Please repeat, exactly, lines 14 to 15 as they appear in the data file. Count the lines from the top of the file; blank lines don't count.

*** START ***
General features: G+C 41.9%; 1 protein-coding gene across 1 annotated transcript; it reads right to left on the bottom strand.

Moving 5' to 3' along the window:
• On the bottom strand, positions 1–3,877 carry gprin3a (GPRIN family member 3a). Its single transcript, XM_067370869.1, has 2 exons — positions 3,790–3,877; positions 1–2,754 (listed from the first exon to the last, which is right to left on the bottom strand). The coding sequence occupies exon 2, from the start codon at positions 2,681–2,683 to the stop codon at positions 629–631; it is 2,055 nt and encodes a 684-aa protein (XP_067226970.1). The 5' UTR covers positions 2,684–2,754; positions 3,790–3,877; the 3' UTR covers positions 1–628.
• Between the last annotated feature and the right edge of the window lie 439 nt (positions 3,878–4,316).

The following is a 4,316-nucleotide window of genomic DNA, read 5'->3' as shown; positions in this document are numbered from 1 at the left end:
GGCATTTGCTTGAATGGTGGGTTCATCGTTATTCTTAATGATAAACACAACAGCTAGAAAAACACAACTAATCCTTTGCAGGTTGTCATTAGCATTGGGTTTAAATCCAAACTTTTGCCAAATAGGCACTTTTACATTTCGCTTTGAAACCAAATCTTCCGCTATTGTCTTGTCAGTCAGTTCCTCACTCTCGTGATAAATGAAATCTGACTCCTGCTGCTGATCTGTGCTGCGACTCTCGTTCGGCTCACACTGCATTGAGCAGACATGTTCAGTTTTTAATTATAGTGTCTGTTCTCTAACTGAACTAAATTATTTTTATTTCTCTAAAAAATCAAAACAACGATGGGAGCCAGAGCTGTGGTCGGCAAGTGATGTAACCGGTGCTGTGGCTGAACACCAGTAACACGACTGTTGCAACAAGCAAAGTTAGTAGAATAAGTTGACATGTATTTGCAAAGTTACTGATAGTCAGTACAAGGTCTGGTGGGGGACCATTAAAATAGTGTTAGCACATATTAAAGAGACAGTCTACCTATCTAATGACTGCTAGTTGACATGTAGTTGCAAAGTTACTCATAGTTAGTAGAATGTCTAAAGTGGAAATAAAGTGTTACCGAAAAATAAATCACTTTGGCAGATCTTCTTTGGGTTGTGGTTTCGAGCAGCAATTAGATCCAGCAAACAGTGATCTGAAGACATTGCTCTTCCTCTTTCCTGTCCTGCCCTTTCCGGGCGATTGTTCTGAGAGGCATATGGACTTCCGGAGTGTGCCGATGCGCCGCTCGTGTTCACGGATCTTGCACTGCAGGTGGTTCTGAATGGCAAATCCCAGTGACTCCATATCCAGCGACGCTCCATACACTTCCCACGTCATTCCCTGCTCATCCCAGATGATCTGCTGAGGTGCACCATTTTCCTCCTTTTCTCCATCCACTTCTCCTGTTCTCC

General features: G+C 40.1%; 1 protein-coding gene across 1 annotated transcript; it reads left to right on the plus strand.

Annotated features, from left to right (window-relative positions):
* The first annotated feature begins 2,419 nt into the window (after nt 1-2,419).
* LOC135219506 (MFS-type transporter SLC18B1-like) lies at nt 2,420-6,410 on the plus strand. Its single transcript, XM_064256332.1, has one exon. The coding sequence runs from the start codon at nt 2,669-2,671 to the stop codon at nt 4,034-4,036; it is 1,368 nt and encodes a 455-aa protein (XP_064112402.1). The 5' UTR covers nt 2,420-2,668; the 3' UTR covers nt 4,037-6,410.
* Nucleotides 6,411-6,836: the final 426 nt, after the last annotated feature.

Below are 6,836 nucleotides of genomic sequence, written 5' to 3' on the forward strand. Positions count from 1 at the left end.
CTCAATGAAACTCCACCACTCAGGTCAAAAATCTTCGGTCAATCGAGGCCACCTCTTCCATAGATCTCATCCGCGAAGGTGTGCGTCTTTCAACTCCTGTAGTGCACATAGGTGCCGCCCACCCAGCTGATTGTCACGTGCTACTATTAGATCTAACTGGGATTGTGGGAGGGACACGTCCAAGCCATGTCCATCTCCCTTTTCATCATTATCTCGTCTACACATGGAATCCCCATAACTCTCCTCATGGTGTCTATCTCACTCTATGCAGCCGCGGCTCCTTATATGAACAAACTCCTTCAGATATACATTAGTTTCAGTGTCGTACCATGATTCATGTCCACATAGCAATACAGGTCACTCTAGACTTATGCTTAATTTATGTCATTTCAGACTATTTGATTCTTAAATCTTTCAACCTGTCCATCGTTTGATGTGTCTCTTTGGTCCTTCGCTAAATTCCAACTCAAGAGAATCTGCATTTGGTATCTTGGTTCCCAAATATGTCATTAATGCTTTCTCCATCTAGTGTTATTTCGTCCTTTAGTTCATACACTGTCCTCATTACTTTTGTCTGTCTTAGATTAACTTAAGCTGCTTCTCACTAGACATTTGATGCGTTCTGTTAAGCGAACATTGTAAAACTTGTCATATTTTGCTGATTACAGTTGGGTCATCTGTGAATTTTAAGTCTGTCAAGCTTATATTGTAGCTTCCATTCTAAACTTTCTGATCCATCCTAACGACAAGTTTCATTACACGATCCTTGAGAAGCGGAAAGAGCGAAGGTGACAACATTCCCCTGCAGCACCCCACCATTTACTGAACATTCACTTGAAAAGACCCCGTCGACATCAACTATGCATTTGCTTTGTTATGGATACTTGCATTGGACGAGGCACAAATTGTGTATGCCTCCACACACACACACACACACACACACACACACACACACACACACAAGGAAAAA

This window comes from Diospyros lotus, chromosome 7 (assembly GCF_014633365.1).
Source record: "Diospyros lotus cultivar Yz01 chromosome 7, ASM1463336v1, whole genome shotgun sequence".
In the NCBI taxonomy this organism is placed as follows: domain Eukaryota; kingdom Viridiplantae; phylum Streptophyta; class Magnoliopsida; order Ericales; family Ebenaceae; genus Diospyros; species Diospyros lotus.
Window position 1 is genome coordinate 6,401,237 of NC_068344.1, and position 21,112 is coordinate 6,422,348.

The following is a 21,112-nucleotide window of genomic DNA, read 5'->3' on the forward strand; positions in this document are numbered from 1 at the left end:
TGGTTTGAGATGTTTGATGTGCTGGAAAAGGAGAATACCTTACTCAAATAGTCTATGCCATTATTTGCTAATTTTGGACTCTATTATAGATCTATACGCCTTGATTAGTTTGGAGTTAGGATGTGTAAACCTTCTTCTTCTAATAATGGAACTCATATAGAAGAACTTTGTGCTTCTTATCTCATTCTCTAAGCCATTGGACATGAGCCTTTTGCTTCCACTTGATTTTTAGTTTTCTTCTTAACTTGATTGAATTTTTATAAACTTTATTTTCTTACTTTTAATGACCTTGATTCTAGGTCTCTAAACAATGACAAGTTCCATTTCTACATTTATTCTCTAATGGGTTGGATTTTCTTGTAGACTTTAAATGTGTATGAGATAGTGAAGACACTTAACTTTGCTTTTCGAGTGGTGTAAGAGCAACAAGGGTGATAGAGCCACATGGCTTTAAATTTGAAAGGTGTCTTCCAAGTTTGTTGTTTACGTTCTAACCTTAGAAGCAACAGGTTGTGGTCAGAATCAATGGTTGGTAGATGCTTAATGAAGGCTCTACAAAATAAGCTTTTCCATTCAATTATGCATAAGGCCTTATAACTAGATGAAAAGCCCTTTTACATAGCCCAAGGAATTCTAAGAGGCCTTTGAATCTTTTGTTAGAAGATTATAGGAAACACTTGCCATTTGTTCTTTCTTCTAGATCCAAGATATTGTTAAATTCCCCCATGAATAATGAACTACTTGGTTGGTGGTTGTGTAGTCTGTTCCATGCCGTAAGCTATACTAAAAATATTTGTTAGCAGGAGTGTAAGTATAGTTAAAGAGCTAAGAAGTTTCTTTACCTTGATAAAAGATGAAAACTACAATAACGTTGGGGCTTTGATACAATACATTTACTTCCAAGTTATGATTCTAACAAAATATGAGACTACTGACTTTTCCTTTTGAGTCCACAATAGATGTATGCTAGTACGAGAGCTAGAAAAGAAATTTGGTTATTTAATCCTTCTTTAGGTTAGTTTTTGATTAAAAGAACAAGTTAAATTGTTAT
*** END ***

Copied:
This window comes from Diospyros lotus, chromosome 7 (assembly GCF_014633365.1).
Source record: "Diospyros lotus cultivar Yz01 chromosome 7, ASM1463336v1, whole genome shotgun sequence".